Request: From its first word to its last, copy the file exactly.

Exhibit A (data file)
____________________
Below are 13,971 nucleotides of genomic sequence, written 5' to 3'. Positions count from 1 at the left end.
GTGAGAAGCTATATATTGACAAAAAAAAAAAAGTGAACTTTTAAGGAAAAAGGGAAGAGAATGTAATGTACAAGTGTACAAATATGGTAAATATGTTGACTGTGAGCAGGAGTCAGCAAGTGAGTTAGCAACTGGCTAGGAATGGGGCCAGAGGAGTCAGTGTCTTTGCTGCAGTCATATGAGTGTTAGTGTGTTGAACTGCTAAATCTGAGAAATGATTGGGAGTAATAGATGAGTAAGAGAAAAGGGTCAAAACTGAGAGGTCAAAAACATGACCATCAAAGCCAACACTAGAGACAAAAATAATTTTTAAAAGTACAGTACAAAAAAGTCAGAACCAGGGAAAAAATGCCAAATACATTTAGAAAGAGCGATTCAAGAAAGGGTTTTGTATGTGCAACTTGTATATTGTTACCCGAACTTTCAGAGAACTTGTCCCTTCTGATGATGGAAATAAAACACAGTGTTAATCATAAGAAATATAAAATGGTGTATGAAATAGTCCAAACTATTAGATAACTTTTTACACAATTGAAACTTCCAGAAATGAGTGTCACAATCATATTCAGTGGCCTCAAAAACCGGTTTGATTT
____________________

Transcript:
Below are 13,971 nucleotides of genomic sequence, written 5' to 3'. Positions count from 1 at the left end.
GTGAGAAGCTATATATTGACAAAAAAAAAAAAGTGAACTTTTAAGGAAAAAGGGAAGAGAATGTAATGTACAAGTGTACAAATATGGTAAATATGTTGACTGTGAGCAGGAGTCAGCAAGTGAGTTAGCAACTGGCTAGGAATGGGGCCAGAGGAGTCAGTGTCTTTGCTGCAGTCATATGAGTGTTAGTGTGTTGAACTGCTAAATCTGAGAAATGATTGGGAGTAATAGATGAGTAAGAGAAAAGGGTCAAAACTGAGAGGTCAAAAACATGACCATCAAAGCCAACACTAGAGACAAAAATAATTTTTAAAAGTACAGTACAAAAAAGTCAGAACCAGGGAAAAAATGCCAAATACATTTAGAAAGAGCGATTCAAGAAAGGGTTTTGTATGTGCAACTTGTATATTGTTACCCGAACTTTCAGAGAACTTGTCCCTTCTGATGATGGAAATAAAACACAGTGTTAATCATAAGAAATATAAAATGGTGTATGAAATAGTCCAAACTATTAGATAACTTTTTACACAATTGAAACTTCCAGAAATGAGTGTCACAATCATATTCAGTGGCCTCAAAAACCGGTTTGATTT